IxD is still somewhat new, comparatively speaking. But to put in perspective just how fast it’s catching up, take a look at this quote from the Research Institute of Sweden, or RISE.
Cognitive ergonomics is about adapting technical systems to human abilities and limitations. This is becoming increasingly important as the digitalization in society and in our workplaces increases. Better customized solutions can enhance the user experience, improve work performance and create a more healthy and safe environment.
Let that sink in. They’re discussing how IxD can be customized for individuals to better suit their needs and way of interacting with things. Yes, obviously AI can do this and can learn some of these things about you, and your phone pulls up a map to Pizza Hut when you leave work and it’s embarrassing, but this is next level. This is changing small details of the entire design and system to suit specific people and their needs. There are so many things this could be applied to; People with learning challenges, those who experience photosensitive seizures, adjusting to certain moods or times of day and in ways we probably don’t even know about yet.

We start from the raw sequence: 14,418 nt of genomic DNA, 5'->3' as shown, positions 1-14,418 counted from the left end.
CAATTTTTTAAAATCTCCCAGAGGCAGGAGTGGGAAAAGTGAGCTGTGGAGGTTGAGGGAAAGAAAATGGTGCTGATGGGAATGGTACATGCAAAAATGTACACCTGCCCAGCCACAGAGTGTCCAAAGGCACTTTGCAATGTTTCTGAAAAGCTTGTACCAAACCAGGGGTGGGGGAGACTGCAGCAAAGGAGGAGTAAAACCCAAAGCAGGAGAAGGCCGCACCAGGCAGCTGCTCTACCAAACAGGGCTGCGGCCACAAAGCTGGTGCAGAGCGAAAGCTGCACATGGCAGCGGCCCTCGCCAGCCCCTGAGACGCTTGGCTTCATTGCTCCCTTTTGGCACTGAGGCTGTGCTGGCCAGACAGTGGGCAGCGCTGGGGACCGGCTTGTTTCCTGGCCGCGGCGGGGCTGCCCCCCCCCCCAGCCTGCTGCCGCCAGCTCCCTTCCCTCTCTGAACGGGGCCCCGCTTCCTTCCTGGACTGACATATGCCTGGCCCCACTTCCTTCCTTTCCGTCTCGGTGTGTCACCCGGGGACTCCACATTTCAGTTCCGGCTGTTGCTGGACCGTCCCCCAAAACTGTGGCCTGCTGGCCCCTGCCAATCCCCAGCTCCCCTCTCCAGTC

UX vs IxD design: what’s the difference?
The difference between UX and IxD is simple, yet noticeable. But first, what is UX design? It’s making the experience of using a product better, easier and more user friendly. IxD, on the other hand, is made up of small design elements that respond to user interactions. A cause and effect. IxD vs UX is the difference between what happens while you’re interacting with the content and features of a website and how the website is designed to be easier and more enjoyable to use. IxD is just one of the many factors that go into making UX even better with the implementation of each moving along their own path.
How are IA, UI, & IxD related to UX?
UX includes all of the others — IA, UI and IxD — and is kind of the glue that holds this family together. We started off by saying you can’t have UX without UI. You need IA to put all of it together. IxD makes the UX and UI easier to use within the IA. As you read along, that should probably have become more clear.
We’ve driven home the thought that these four disciplines are separate but each very necessary. We’ve discussed how they apply to real-life scenarios. Your UX strategy and design as a whole should encompass all of these things to the fullest extent possible. Digital design relies on them all so heavily that if you’re not taking the time to utilize the tools, you don’t know what you’re missing. Plainly put, if you’re not using your resources, staying with current market trends, giving the users what they want and you expect better results – it’s likely never going to happen. In that sense, it shouldn’t be too hard to better your product. Just ask Blockbuster Video how they feel about Netflix.